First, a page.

Keyword research is a fundamental part of online marketing of all kinds and is especially relevant for freelance writers, online publishers, and bloggers. Compelling content is favored by search engines, but if you don’t use the words people are actually interested in and actively searching for, you’re missing a lot of traffic.
But the value of keywords goes well beyond SEO copywriting. In fact, close your eyes for a moment and imagine a world where search engines don’t deliver traffic at all.
Would keyword research still be valuable? You bet.
Keyword research, at its essence, is market research. It tells you what people are interested in, and in what relative numbers. Better yet, it reveals the actual language people are using when they think about those topics, which provides you with insight into how to converse with them via your blog.
That information is worth its weight in gold if you know what to do with it. And that’s what this 5-part tutorial is all about.
1. Select one or two “Exact match” SEO keyphrases
An article should only ever focus on one or two exact SEO phrases. More simply can’t be stuffed in while still having content that humans will read.
In addition, it is critical that you do initial SEO keyword research using the “[Exact]” match type. Select this from the left-hand column in the Adwords’ Keyword tool.
Exact match gives traffic estimates for specific phrases and this can be wildly different from the default broad match data. Exact match traffic volume estimates are therefore much lower than broad searches.
To give you an example, search for “SEO guide” using the “Broad” and “Exact” search options simultaneously. You’ll see that broad returns approximately 9 times the estimated traffic volumes, which can be misleading if you’re looking to target specific SEO phrases (which you are).
2. Use “Broad match” research to find additional keywords
After isolating one or two exact-match SEO keywords, it’s time to use the broad search to help guide you away from using ambiguous or unpopular keyword variations and synonyms.
Content writing should be natural and easy to read for humans. But, at the same time, there is no harm in selecting higher-traffic phrases.
For example, the phrases “appearing higher in Google search results” and “ranking higher in Google search results” are both easy to read, and people will interpret them in exactly the same way.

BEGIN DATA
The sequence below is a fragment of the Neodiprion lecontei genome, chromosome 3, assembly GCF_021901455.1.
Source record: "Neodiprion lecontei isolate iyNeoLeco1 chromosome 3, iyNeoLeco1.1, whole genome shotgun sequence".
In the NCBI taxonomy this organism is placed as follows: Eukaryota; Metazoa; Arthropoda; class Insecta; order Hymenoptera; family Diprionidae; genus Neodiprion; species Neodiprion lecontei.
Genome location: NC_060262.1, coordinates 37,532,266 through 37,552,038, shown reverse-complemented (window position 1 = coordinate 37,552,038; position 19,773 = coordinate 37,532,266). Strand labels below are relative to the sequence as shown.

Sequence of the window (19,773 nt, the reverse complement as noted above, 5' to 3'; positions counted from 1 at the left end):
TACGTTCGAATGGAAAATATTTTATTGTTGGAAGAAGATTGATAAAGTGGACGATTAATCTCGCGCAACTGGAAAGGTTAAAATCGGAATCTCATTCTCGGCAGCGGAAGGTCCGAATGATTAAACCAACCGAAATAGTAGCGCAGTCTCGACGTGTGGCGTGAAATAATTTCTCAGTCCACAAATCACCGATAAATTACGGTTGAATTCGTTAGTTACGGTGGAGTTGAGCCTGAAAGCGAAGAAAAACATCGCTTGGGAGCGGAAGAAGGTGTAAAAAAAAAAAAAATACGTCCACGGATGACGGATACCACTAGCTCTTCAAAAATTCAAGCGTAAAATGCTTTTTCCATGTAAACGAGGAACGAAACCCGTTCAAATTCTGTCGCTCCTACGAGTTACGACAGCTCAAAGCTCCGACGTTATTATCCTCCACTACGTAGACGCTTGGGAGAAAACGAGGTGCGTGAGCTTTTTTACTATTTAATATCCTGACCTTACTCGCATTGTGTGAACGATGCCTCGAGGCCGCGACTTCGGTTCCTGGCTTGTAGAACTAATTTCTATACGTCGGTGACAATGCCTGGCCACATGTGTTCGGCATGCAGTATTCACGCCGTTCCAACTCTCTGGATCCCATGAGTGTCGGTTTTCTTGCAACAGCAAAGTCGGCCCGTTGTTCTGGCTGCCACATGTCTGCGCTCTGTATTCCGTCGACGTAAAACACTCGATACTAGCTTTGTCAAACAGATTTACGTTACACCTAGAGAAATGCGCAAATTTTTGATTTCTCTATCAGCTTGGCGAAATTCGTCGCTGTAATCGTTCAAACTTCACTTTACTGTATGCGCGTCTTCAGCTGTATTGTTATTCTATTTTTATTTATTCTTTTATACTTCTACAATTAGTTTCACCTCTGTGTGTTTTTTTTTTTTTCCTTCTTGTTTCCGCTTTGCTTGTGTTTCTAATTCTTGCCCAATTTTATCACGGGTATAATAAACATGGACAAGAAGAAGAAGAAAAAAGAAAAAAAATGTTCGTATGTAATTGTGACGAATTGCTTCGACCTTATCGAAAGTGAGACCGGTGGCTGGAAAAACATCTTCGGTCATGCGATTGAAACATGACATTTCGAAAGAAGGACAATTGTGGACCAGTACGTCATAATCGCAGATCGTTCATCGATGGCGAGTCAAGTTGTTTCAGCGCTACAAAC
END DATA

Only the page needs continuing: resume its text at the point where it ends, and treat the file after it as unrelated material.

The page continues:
The difference is that “ranking higher in Google” has thousands of times more traffic so it makes sense to always use this phrase.
3. Target appropriate traffic SEO keywords
Be realistic about the SEO keywords you go after. Look at the authority and PageRank of your blog or site and decide whether or not you think Google will place your article above some of the biggest websites in your niche (who have also done excellent SEO keyword targeting).
There is far more benefit to be had by going after SEO keywords that you can “win“.
Look at it like this: If each article you write gets to the top result for a search phrase that has only 500 searches a month, then each article your write should garner around (60% of 500 searches = 350) 350 additional visits per month.
Even writing ten articles a month like this will increase your organic search traffic by 3500 visits per month. You’ll quickly be making big bucks at that rate.
4. Filter SEO keyword research by location
Local SEO is hugely important. Even if your blog or business does not have geographical limitations, it pays to do regional keyword research.
South Africans search more for “rugby“, while Canadians search more for “hockey” (even though it’s Ice hockey, not actual hockey ;).
Regional SEO keyword research gives you an additional opportunity to get to the top of search results for specific demographics.
5. SEO keyword density
Ok, so this is not technically research. But, after doing all the hard work in finding exactly the right SEO keywords to get your content in front of the people you want, don’t throw it all away with “keyword stuffing“.
Google doesn’t like the look of unnatural content. It knows that SEOs regularly try to over-optimize their content and it will penalize you by dropping your content off the top page results if it thinks this is what you are doing.
As a general rule of thumb (that works for me), I use SEO keywords once in the title, once in the URL, and once in the opening sentence or paragraph (and this is then automatically included once in the META description). After that, I only use those keywords where it is natural to do so within the context of the article.
Of course, SEO is not just about content. If you’re looking to become a real SEO expert then I recommend you read my Beginners Guide to SEO.
Hopefully, these SEO keyword research tips will help you to start driving real traffic and earning some extra moola for your blog or business. Please share your thoughts on these tips, as well as any more suggestions. If you’ve got some hidden gems of SEO keyword research, I’d love to add them to this article.